In both circumstances, the owners should have:

  1. Apologized
  2. Fired the staff who caused the issue

You don’t have a right to a job. If you refuse to work, that’s fine. You quit.

Don’t Believe I’d A Told That

Callback to the late, great Lewis Grizzard.

Kinda fits with what I’ve been listening to, today, surrounding Rachel Dolezal, as well as somewhat came out during the Fani Willis disqualification hearing.

Call me a prude; I don’t care.

There’s things about you that you should keep to yourself Nobody needs to know how you look, what your sexual proclivities are. I really don’t want to know about your personal activities.

If that makes me a prude, whatever.

If I’m lucky enough to see your normally-covered bits, or know about your sexual habits, it’s because you find me special enough to share that with me. If I accidentally catch a glimpse of something that you haven’t willingly shared with me, privately and personally, I’m not going to obsess over it.

Horseshoe Theory

it’s Saturday, so that’s when I write.

Yesterday, I went an had MRIs following the medication switch over the summer. I really don’t know if there’s been any progression. The Keysimpta was brutal on the first half-dose, but i barely notice it now. This last one made me feel kinda lousy, but that might have been due to something else.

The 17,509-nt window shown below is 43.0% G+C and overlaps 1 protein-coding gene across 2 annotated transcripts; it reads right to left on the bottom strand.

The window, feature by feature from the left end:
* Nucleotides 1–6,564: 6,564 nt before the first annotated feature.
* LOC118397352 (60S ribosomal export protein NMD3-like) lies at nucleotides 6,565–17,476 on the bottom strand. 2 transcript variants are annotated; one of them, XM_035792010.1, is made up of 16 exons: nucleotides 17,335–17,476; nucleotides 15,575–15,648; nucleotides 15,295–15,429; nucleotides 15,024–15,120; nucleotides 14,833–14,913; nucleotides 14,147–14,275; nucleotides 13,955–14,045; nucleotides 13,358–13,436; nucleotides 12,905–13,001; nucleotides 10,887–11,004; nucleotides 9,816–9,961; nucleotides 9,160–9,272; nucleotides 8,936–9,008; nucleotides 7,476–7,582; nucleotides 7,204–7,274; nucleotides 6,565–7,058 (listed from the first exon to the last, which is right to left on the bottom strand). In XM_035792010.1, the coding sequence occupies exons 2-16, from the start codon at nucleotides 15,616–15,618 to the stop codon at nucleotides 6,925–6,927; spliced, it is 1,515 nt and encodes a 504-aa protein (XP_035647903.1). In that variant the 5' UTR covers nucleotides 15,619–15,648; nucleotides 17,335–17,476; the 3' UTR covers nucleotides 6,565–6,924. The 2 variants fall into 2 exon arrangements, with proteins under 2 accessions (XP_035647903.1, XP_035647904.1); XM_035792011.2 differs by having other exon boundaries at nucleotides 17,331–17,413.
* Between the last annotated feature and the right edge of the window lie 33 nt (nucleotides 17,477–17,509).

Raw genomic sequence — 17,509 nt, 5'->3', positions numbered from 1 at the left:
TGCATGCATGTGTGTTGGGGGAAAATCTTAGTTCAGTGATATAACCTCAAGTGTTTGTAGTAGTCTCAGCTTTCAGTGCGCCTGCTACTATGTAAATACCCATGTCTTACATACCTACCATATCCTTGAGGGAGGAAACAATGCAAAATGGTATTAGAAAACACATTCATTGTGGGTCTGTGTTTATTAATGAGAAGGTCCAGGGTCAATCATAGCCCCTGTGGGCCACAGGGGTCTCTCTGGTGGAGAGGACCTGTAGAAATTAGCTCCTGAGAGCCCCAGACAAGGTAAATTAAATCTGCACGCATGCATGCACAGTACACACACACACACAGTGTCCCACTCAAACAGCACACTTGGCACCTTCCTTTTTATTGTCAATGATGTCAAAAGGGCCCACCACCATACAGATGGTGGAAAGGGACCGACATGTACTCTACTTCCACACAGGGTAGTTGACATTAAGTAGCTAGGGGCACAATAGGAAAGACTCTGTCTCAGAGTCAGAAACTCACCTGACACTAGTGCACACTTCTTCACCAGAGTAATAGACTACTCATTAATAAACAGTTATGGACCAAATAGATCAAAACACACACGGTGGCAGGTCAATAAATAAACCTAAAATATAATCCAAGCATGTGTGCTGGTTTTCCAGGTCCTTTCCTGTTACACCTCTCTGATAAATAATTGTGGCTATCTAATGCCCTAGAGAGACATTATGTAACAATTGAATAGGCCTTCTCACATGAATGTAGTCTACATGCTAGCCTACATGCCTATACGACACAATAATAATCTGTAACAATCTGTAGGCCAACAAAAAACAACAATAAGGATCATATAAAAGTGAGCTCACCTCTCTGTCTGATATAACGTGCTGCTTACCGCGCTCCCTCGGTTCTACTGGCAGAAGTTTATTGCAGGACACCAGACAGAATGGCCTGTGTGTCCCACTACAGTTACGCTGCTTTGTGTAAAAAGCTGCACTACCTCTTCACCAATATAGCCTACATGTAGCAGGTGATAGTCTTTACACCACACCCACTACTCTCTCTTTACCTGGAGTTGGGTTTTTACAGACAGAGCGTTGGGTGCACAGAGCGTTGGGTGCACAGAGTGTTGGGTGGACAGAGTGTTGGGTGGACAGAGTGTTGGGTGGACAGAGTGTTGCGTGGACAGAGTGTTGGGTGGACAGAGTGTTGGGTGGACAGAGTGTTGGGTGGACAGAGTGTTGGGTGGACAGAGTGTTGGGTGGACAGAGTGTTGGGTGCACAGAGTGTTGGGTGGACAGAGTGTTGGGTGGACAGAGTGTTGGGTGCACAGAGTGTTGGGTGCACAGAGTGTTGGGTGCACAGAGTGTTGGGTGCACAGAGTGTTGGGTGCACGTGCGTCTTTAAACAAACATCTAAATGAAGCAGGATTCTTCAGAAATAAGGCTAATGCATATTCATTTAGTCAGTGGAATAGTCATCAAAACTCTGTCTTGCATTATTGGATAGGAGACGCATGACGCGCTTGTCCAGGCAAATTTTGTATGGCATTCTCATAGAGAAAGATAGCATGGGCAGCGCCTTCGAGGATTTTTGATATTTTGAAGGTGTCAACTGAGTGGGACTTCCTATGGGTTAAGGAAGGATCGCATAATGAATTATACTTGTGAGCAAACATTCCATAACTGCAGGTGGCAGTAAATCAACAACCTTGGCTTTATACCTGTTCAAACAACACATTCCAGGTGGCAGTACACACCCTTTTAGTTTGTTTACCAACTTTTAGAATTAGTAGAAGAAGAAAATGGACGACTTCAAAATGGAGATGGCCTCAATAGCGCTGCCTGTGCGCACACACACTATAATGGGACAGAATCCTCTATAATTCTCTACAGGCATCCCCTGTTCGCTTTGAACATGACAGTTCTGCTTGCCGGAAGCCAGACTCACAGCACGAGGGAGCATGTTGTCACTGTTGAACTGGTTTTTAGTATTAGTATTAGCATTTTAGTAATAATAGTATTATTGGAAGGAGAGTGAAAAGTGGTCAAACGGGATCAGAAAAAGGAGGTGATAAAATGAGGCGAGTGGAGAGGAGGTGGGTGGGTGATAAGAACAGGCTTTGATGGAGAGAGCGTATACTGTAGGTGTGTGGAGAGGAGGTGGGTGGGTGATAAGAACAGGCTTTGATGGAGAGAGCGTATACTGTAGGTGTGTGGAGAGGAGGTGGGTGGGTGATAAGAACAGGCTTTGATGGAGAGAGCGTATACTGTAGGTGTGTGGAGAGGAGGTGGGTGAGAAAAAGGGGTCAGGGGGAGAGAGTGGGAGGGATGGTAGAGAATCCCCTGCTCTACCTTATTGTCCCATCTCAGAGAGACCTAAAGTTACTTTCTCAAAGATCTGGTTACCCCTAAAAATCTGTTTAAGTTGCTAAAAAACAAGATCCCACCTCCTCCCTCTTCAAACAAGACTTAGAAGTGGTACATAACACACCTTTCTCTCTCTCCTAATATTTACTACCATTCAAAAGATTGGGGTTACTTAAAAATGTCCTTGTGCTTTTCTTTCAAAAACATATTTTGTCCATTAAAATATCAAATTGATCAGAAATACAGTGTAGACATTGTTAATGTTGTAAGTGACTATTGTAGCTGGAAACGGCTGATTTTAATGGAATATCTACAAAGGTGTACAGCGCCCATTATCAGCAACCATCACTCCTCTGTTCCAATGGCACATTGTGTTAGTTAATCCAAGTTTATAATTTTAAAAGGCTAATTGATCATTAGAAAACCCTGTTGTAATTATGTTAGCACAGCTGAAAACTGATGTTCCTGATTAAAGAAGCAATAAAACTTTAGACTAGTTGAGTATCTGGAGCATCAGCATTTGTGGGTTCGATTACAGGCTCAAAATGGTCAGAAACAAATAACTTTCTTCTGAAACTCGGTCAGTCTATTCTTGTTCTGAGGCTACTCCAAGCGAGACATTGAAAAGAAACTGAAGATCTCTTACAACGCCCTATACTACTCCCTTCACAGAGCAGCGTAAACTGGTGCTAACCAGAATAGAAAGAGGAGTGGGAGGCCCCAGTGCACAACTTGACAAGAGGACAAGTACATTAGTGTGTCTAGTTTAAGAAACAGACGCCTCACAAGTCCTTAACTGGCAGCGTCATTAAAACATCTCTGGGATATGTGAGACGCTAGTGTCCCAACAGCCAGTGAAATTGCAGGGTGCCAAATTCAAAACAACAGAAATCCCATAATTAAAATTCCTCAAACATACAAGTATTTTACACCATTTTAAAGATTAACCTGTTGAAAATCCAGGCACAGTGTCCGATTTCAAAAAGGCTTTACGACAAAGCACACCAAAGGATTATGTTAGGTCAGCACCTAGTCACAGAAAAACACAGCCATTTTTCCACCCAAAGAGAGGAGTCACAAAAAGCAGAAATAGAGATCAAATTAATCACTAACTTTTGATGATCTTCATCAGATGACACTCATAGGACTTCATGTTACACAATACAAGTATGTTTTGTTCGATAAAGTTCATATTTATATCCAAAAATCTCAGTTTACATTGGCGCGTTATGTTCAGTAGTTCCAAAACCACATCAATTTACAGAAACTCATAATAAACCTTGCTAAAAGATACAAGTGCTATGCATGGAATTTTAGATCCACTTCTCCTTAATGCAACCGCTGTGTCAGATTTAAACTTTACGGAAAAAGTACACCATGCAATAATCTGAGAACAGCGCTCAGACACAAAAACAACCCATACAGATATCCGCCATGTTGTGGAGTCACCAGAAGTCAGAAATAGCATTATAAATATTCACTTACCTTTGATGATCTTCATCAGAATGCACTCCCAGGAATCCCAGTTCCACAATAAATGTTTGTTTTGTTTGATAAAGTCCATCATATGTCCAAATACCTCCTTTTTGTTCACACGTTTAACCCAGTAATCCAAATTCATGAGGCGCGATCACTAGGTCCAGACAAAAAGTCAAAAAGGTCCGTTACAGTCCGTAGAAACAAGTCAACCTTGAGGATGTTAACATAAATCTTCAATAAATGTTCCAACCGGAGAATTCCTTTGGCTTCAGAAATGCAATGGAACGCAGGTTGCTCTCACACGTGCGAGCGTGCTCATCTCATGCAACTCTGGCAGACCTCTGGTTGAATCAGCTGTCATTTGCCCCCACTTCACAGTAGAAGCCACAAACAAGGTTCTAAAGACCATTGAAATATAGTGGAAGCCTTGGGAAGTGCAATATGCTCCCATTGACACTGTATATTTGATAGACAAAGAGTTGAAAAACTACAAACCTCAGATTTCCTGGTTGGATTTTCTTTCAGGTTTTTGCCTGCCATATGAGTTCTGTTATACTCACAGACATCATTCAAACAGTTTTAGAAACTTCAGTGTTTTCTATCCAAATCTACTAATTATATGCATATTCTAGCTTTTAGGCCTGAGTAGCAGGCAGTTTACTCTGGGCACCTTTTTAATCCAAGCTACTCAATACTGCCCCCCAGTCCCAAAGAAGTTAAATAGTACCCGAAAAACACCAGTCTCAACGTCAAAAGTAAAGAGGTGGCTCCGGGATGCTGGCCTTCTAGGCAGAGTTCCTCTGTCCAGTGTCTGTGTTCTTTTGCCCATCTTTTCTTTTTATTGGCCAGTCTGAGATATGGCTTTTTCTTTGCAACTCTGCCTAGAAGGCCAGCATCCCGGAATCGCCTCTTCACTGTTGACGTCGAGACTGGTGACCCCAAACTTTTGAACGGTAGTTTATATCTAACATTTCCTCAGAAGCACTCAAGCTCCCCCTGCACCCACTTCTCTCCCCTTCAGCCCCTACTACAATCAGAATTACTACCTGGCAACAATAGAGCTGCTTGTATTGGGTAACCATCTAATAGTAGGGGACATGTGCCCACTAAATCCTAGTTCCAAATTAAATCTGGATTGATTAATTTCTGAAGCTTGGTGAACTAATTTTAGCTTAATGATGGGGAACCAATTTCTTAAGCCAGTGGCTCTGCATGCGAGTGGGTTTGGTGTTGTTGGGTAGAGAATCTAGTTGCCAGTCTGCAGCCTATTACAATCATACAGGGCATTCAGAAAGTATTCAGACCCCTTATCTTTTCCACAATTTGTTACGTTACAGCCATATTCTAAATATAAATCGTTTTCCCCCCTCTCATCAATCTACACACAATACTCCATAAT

We we’ll see. I need to work getting the CDs sent off to my docs for review, though I did put them up on one of my VPSes so they could download.

We’ll see how that goes.

And figured out what the issue I’m seeing with one of my VPSes is. Pfft.

I hate BIND Sofa King much

But that was actually an issue with the domain registrar. Why they switched the nameserver records again is beyond me.

Hopefully it’ll get straightened out soon.

Why I’m continuing to do all of this myself is a really good question. Kind of speaks to where I am with so many things in life.

What is the value of the time that I’d spend doing these things?

I just don’t know.

At one point, I think I enjoyed this stuff. I’m not sure I do anymore.

What better could I be doing with that time? Um.

I’d probably listening to podcasts, and watching TV.

As far as what I’ve consumed lately, following the end of the NFL season.

No OP Live tonight. The Shane Gillis SNL isn’t until next week.